NEWS RELEASE   December 07, 2022

Turf is the 'stage' for world sporting events, year-round, there's not much downtime to be had

Crestmead, Queensland (7 December, 2022) — When you're the turf manager for one of New Zealand's most famous rugby and cricket fields and preparing to host FIFA Women’s World Cup soccer matches in 2023, with other public events in between, there's not much downtime to be had.

Luckily turf legend Karl Johnson has been working in the industry for 35 years and takes it all in his stride. These days there are no real breaks between sporting seasons, he says, and customers – the Clubs, players and fans – are more invested in the state of the pitch and its influence on the game.

"There's a real science to what we do and over the years we've seen customers develop higher expectations – they want to know how fast the field drains, how hard the turf is," Karl said.

Karl is the Manager of Seddon Park Cricket Ground and, 500 metres away, FMG Stadium Waikato, home of the Chiefs Super Rugby team in Hamilton on the North Island. Both grounds have a rich tradition, with Seddon Park dating back to 1914 and the original Waikato Stadium built in 1925.

"Leading up to each match, our team will mow the pitch every day, remove the clippings, complete aeration depending on the weather, monitor moisture levels for irrigation management, apply liquid fertiliser, apply dew control product, add any logos and sideline advertising, prepare for any scheduled training sessions and complete the line markings," Karl said.

"The bonus is that the hybrid turf systems that we have now can withstand a lot more events than they used to."

In fact, Karl said the biggest advancement in turf has been the hybrid technology.

"FMG Waikato Stadium is a turf system called Desso Hybrid, with 5% artificial fibres and 95% ryegrass. The fibres are stitched 180mm into our 300mm sand profile and are 20mm above the surface.

"Of all the codes, rugby union with its two 800kg-plus groups of athletes pushing against each other in a scrum applies massive pressure to any surface, but the hybrid turf's ability to absorb that pressure is amazing," he said.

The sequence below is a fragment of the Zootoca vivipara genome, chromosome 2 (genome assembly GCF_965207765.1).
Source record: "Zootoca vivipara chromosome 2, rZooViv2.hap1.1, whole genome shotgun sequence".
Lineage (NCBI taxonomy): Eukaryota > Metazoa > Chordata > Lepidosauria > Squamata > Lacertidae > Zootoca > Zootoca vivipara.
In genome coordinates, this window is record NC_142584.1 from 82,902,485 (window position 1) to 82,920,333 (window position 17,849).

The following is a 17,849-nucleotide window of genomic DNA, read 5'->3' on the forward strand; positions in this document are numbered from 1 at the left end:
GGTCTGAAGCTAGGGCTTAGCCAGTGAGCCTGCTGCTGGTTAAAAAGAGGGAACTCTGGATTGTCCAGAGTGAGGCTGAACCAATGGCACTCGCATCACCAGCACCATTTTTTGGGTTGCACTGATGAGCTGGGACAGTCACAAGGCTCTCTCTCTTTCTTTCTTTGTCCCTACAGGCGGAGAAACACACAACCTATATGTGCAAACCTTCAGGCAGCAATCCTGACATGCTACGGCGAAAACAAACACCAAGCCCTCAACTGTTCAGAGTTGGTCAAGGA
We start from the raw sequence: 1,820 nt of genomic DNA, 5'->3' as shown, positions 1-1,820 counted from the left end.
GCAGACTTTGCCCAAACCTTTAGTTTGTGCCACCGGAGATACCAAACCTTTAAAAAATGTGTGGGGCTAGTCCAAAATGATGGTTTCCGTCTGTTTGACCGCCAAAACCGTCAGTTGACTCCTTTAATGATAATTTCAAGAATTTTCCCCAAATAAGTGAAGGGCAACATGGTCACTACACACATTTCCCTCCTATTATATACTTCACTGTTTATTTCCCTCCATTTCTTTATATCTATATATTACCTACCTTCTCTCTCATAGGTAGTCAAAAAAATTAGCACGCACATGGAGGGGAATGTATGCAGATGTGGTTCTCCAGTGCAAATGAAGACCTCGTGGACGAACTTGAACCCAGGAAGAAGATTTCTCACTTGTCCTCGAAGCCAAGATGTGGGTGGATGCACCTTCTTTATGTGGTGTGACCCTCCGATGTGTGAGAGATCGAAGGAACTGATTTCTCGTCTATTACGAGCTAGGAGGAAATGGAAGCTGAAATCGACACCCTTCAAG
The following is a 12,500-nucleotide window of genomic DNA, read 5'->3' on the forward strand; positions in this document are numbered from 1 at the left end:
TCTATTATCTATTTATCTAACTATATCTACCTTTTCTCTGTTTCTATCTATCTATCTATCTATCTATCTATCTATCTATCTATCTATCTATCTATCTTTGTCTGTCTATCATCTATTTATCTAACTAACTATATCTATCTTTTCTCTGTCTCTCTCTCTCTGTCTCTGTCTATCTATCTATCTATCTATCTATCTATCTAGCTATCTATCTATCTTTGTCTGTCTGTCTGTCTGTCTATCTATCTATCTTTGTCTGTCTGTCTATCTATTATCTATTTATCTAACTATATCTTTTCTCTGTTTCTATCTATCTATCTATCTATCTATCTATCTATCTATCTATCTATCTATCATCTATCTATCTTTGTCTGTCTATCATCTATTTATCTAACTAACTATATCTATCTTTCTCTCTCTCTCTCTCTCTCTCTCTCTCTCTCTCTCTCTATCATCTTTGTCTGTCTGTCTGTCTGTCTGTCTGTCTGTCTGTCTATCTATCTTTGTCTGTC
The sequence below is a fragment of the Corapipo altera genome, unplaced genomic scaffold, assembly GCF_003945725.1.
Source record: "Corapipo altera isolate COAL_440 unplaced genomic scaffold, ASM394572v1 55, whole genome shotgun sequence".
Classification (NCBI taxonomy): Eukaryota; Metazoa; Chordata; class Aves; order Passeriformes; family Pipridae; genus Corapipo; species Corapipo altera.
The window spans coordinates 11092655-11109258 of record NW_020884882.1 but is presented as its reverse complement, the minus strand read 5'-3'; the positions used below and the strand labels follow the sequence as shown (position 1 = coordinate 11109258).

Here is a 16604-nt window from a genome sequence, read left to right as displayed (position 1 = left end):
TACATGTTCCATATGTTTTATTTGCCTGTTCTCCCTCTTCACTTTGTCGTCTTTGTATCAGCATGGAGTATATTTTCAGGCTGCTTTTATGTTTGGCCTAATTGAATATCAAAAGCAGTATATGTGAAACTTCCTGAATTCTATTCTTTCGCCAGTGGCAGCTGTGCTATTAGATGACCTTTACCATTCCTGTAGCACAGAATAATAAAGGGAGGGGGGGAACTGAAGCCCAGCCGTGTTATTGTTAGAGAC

Karl sees turf as a 'stage' for great sporting events, and relishes his front-row position.

"One of the things that's driven me is the great people that you get to meet and hang out with in this industry. I get paid to be involved in sport, work outside and see special events, so I consider myself pretty lucky," he said.

The grounds host numerous festivals and concerts throughout the year as well as other sporting events, such as the Kiwi Bowl Gridiron and Crusty Demons freestyle motocross show. And with the advent of television and live streaming, there's always someone watching.

"There's a lot of pressure, a lot of televised events, meaning we live and work in a fishbowl. If we have an Indian test match or one day cricket, there can be millions of viewers watching what we do," Karl said.

"We're very fortunate to have a passionate 'family', a team of people who come to work because they want to, and that these are pretty special venues."

In 2014, Karl's skills in turf maintenance saw him invited to the UAE for 12 months to build The Sevens Stadium in Dubai, a series of purpose-built fields designed to host the global rugby sevens competition as well as Gaelic football, Australian Rules football, netball, basketball, cricket, tennis, track and field and concerts.

Building seven rugby pitches and six cricket pitches on a desert site was a whole new challenge.

"We used local sand for the outfields but clay was brought in from Pakistan, which was logistically challenging," Karl recalled.

"We planted couch grass and irrigated it with recycled water pumped in from Dubai, a 45-minute drive away. Everything, including the irrigation system, was dug and laid by hand by around 50 labourers.

"Only three of them spoke English so the language barrier was challenging, but we made the most of the opportunity. The climate was different too – the day we left it was 53oC in Dubai and we arrived to -2 in New Zealand!"

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